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This post is from Ramp's contributor network—a group of professionals with deep experience in accounting, finance, strategy, startups, and more.
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An IRS business tax audit is a concern for any business. But should it be?  

The responsibility of an IRS auditor is to review a company's tax return and financial records to verify the accuracy of reported income, expenses, and deductions. Businesses are selected for audits randomly or based on specific risk factors. The audit process includes the IRS requesting documentation, conducting interviews + examinations, and determining if any tax adjustments are needed. Businesses have the right to appeal audit findings and can seek representation from tax professionals to make the process as smooth as possible.

Documenting records and understanding tax laws are important for a successful audit process and minimizing potential tax liabilities.  One thing is for sure: never navigate this process alone.  Audits are highly technical and as a business owner, your best bet is to seek assistance from a CPA or tax attorney. 

What can trigger an IRS audit on your business?

Generally speaking, there are two main reasons that you may receive an IRS audit:

  1. Random sampling –  the IRS may use a simple statistical formula to audit some tax returns vs other sources of information they have. The IRS also “grades” all tax returns and depending on your score, you may be placed in a bucket which audits are selected from. If you are placed in this bucket, it does not mean you will be audited, but your percentage changes do increase. 
  2. Returns with issues, or other examinations based on transactions – Simple math errors, poor bookkeeping, and unreconciled balance sheets often lead to inquiries.  The IRS may also look at questionable items like large purchases that are not the norm for the NAICS code you operate under.  As an example, if you are a tech startup that operates remotely and you have 5 company cars, that may be an outlier in the IRS questions. 

 Scenarios that can trigger audits:

  • High-income returns
  • Unreported 1099 income, or misclassifying employees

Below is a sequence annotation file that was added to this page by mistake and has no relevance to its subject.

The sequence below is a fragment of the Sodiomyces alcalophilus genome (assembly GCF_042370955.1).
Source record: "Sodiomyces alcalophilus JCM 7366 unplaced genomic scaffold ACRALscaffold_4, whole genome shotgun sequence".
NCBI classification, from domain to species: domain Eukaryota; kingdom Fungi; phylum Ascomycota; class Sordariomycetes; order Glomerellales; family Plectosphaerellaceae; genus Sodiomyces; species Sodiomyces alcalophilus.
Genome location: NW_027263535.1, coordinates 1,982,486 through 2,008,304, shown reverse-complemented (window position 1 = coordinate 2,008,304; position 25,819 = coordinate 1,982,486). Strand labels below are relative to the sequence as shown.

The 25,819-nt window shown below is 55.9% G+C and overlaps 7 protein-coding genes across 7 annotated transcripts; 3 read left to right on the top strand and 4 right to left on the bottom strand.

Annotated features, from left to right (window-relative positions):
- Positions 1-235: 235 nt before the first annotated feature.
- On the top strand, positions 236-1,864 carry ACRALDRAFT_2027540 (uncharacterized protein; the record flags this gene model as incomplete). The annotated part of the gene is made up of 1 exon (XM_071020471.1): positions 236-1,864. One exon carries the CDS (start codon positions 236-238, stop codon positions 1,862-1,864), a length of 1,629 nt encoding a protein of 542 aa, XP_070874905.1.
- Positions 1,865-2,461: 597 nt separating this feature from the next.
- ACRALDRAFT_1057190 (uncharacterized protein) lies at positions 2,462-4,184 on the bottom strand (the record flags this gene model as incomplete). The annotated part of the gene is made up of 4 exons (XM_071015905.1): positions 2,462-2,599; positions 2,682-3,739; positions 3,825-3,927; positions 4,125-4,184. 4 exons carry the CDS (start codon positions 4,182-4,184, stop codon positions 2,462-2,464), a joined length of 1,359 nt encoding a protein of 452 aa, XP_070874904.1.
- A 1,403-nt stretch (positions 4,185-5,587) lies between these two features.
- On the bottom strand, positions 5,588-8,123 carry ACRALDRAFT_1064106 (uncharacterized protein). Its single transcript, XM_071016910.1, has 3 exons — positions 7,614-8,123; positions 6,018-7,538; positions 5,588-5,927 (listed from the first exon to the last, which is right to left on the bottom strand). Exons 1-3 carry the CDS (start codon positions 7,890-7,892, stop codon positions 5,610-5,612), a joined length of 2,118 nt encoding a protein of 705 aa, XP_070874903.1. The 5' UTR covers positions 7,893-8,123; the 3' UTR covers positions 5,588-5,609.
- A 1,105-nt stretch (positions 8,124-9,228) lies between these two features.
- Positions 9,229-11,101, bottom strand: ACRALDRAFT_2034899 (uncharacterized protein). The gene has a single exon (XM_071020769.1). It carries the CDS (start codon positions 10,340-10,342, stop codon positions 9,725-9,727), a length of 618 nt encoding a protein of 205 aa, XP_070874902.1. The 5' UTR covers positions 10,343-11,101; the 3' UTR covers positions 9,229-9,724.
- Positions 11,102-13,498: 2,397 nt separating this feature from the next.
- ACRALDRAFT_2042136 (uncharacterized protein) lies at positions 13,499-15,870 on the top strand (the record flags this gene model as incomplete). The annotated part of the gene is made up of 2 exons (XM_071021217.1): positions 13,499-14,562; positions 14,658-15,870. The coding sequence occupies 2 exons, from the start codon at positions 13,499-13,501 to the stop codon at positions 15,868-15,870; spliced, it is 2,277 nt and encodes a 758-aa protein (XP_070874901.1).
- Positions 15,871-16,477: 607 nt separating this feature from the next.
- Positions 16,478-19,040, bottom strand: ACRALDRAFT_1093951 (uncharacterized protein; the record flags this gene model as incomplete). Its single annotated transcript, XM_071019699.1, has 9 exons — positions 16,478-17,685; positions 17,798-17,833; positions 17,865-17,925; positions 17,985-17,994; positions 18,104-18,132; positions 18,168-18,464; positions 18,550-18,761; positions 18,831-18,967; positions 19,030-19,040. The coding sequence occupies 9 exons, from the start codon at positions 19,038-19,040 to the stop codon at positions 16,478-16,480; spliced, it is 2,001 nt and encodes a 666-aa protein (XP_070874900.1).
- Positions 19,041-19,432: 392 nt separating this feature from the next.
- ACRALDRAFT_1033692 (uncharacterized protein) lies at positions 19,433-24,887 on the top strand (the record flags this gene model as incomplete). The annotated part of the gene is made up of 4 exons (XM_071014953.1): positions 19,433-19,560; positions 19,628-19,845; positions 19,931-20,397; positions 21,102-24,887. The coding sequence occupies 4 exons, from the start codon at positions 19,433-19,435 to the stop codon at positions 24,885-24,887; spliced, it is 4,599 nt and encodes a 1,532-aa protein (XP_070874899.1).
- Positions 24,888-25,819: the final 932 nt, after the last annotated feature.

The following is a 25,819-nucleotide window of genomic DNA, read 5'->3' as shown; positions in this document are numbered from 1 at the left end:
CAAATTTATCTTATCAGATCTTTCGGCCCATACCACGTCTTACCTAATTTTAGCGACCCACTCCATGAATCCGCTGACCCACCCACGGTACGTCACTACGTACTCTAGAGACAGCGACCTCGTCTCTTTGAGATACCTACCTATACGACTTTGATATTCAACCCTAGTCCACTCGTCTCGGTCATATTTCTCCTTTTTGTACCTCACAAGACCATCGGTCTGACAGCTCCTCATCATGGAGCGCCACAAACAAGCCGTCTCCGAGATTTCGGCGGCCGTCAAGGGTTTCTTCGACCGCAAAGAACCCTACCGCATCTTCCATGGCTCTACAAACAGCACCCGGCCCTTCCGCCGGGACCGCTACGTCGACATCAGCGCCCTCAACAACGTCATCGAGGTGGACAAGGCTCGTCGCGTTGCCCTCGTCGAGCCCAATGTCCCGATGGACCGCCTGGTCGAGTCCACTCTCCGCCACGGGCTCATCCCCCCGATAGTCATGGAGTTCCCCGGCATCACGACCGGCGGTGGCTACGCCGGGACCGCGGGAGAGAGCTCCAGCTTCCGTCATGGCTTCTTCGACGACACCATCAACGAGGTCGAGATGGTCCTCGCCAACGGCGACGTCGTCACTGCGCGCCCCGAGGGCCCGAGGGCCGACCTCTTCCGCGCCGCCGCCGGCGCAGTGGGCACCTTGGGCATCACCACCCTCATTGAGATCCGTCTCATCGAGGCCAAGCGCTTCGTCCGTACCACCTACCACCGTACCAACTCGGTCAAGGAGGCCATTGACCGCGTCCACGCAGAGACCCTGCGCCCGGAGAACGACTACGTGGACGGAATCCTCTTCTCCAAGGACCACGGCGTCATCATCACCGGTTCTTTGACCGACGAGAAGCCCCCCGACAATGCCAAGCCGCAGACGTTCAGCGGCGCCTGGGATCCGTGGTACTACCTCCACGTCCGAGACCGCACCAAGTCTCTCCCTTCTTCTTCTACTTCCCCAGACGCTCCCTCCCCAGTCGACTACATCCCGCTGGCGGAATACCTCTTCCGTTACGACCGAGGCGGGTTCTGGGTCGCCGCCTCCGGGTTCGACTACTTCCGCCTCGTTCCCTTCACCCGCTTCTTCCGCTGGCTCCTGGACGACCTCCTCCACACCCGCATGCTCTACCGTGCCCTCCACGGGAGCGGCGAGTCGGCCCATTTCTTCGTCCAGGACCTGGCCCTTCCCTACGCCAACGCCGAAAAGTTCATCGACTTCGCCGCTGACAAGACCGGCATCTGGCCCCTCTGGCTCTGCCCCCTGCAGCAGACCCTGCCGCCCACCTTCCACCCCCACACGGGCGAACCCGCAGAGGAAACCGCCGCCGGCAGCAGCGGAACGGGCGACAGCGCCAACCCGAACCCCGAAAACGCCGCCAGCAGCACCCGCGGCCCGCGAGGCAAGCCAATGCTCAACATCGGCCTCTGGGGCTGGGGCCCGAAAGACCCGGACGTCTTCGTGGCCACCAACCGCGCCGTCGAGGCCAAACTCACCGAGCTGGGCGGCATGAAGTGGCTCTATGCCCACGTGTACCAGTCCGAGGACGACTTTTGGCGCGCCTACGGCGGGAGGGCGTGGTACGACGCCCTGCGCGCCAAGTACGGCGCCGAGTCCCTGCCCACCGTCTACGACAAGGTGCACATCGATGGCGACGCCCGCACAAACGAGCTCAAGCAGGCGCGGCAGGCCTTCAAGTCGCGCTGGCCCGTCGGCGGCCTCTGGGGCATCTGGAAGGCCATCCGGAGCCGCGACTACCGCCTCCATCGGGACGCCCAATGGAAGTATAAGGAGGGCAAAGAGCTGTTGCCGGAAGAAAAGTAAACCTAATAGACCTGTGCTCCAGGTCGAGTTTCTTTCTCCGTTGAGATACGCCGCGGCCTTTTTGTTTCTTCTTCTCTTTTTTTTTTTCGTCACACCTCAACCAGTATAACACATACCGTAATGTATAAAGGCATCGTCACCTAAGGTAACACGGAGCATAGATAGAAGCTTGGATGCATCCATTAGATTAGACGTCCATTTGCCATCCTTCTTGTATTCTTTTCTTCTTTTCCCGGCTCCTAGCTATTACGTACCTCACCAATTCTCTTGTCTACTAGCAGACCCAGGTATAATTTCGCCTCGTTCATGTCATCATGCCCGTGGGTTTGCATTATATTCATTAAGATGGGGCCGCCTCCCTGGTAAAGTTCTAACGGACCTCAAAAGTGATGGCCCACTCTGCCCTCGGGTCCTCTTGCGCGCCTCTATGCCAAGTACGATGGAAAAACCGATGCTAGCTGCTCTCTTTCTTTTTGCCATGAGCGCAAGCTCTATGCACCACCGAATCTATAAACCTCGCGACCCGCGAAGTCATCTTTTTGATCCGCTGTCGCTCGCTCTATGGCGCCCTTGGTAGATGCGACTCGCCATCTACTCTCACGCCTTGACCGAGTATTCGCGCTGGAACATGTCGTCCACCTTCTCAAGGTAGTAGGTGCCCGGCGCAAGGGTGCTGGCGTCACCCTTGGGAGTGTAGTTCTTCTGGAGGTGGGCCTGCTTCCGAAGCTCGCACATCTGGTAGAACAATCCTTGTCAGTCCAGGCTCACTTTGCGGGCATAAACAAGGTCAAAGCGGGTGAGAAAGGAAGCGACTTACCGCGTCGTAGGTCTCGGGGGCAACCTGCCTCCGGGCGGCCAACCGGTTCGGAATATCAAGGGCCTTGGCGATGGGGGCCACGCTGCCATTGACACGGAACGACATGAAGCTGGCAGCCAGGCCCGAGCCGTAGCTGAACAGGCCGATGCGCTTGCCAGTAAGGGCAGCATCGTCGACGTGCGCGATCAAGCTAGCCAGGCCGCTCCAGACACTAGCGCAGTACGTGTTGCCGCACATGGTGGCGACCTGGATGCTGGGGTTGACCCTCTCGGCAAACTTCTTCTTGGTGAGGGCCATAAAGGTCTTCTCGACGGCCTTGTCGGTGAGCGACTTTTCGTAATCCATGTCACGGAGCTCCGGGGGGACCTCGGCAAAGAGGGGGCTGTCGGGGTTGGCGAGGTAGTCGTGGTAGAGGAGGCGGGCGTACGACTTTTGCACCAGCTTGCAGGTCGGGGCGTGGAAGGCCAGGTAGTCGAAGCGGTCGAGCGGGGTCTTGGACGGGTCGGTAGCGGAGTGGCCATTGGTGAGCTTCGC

• Unreported alimony or property settlements
  • Excessive business deductions (home office, mileage, meals/entertainment)
  • Repeated business losses in industries that are typically profitable

As your business’ gross receipts and income grows, so does your audit risk (unfortunately). 

The IRS uses the Information Returns Processing System (IRPS), which receives data submitted by employers and third parties reporting taxpayer income. The information reported is matched to the documents received.  If there is a mismatch between the information on your business return and this system, an audit letter could be triggered.  The most common example is when the sum of all 1099s received by the business is less than the gross receipts on the business tax return.  

Strategies to decrease your audit risk:

  1. Proper accounting: Bookkeeping and accounting mistakes often trigger inquiries which can lead to bigger issues.  For example, if your balance sheet does not reconcile, this variance will have to be plugged into your tax return which is an easy trigger for the IRS.  Invest in your accounting and ensure your numbers are 100% reconciled at year-end.
  2. Expense categorization: Properly itemizing business expenses shows transparency and prevents the IRS from suspecting misreporting. We have seen situations where the tax preparer or bookkeeper miscategorizes items which lead to a deduction higher than the IRS’ expectations.  For example, on the tax return, contractor fees are accidentally marked as travel.  This may trigger the IRS’ computer to inquire about the nature of the abnormally high travel. 
  3. Do not rush the filing: Use extensions to your advantage.  There is some ancillary data that shows extended returns may actually reduce audit risk. Anyone that claims an extension increases audit risk is not using factual information.
  4. Be prepared when amending a return: Before submitting your documentation, double check if everything is correct and explained.  If amending, provide clear documentation and explanations. Only include necessary documents to support the changes.
  5. Check your math: Ensure all forms and reported amounts match to avoid triggering an audit due to math errors. Double-check calculations and reconcile all government-issued forms like 1099-INT and 1099-DIV with your tax return. Never round or guess.  Every deduction needs a corresponding source document under audit. 
  6. Complete all questions & elections: Business tax returns contain dozens of intricate questions that must be completely answered.  Further, many deductions require special elections which must be attached to the tax return or marked off.